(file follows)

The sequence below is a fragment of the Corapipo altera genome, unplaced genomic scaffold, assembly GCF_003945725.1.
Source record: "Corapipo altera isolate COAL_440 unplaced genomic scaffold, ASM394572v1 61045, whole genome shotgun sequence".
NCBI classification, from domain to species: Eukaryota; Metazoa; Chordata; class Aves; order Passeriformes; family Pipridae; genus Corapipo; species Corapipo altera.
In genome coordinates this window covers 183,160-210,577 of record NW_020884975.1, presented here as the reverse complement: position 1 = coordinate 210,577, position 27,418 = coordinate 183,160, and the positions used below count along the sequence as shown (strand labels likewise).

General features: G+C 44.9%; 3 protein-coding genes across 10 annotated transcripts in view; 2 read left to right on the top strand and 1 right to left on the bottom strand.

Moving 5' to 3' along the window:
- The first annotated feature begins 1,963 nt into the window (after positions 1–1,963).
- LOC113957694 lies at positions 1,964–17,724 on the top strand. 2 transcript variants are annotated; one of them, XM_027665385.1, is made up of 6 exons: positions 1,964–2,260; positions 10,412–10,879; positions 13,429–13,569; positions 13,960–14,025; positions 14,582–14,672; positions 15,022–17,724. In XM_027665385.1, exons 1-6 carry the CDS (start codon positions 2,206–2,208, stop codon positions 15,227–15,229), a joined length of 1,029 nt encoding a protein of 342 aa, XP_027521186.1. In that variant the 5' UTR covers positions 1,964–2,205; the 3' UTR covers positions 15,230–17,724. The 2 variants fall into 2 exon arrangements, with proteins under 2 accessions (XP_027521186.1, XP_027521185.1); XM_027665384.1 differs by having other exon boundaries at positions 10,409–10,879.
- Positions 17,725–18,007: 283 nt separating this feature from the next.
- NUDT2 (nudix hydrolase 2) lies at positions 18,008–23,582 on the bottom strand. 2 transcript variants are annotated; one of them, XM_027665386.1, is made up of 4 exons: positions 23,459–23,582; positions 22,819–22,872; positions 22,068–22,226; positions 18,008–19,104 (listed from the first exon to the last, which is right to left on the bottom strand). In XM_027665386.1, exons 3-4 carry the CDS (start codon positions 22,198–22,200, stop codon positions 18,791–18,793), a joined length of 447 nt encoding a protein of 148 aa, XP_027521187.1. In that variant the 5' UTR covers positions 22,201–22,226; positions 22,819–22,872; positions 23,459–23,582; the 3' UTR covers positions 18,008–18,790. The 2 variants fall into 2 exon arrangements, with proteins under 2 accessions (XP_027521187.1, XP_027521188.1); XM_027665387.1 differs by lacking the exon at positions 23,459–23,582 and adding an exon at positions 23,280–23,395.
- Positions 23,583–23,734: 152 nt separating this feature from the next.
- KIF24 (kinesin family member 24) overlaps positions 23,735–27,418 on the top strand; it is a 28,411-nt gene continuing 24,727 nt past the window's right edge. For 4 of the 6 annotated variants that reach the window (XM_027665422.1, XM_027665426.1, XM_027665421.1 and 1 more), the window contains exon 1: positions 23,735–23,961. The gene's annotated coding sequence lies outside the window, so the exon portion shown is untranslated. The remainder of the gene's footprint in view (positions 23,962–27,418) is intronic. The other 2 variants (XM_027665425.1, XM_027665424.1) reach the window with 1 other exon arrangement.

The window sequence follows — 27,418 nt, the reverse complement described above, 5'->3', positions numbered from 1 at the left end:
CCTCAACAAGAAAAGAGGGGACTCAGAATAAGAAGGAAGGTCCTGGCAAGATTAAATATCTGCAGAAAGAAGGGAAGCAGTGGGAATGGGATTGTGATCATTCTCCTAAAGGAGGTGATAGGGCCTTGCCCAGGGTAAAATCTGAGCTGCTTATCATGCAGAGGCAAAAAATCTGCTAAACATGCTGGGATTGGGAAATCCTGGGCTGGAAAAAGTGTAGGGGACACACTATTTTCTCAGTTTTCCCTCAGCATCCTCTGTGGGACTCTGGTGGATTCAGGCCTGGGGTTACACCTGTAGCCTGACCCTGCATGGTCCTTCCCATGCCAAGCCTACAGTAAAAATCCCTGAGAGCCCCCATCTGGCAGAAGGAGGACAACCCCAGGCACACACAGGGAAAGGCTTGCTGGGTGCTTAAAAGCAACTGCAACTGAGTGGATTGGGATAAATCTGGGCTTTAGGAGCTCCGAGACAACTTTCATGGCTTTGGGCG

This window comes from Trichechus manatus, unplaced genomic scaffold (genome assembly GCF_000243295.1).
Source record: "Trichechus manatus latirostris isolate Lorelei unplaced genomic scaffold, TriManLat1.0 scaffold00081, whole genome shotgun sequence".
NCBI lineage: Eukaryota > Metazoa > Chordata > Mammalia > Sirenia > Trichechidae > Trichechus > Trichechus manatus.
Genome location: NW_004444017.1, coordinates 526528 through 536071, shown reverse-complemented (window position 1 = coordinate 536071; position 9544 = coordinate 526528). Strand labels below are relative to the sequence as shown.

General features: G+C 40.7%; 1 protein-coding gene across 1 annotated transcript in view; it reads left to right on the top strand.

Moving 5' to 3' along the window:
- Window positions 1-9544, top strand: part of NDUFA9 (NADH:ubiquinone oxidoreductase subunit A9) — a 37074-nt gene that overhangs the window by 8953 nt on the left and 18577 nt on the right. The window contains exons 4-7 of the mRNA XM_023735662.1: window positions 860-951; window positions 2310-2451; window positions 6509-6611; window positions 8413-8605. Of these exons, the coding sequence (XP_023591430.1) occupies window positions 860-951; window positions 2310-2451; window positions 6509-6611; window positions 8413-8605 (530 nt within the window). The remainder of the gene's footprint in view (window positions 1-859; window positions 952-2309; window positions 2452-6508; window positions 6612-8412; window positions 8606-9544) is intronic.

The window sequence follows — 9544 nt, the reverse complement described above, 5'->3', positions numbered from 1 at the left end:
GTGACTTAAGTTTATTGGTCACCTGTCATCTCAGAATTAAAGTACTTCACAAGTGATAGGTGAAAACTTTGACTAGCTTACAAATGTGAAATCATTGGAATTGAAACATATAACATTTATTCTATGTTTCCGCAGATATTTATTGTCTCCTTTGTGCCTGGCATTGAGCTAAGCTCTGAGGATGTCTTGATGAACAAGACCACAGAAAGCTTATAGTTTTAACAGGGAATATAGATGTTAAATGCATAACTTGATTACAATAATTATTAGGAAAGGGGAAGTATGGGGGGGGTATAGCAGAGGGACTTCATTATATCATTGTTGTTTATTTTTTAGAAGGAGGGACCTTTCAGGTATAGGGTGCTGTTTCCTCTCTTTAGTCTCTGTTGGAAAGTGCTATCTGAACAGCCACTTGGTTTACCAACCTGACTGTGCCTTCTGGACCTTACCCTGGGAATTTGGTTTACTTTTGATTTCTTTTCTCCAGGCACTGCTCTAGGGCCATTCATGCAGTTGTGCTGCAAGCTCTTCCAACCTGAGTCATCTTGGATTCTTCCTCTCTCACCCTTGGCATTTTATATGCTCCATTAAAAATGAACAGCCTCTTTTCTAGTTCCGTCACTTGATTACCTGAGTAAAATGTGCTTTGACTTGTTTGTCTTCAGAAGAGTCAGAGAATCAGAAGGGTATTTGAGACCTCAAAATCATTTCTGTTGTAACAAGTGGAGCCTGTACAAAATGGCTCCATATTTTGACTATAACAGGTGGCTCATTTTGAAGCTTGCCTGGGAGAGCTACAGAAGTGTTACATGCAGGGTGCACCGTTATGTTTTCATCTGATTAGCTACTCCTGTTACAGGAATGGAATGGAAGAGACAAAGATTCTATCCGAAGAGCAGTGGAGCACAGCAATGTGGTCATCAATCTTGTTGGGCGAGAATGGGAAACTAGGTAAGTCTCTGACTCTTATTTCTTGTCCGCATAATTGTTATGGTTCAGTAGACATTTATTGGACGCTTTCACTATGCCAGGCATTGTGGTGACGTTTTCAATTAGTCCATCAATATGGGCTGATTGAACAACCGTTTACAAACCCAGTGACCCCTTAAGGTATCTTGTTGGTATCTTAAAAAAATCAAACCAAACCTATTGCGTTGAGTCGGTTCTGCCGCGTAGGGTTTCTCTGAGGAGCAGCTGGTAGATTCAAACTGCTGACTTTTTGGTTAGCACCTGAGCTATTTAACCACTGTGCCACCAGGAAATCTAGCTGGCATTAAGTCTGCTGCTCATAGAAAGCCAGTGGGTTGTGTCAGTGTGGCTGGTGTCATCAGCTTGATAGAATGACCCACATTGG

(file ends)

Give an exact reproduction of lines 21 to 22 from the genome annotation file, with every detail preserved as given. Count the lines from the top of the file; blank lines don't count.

- Window positions 1-9544, top strand: part of NDUFA9 (NADH:ubiquinone oxidoreductase subunit A9) — a 37074-nt gene that overhangs the window by 8953 nt on the left and 18577 nt on the right. The window contains exons 4-7 of the mRNA XM_023735662.1: window positions 860-951; window positions 2310-2451; window positions 6509-6611; window positions 8413-8605. Of these exons, the coding sequence (XP_023591430.1) occupies window positions 860-951; window positions 2310-2451; window positions 6509-6611; window positions 8413-8605 (530 nt within the window). The remainder of the gene's footprint in view (window positions 1-859; window positions 952-2309; window positions 2452-6508; window positions 6612-8412; window positions 8606-9544) is intronic.

The window sequence follows — 9544 nt, the reverse complement described above, 5'->3', positions numbered from 1 at the left end: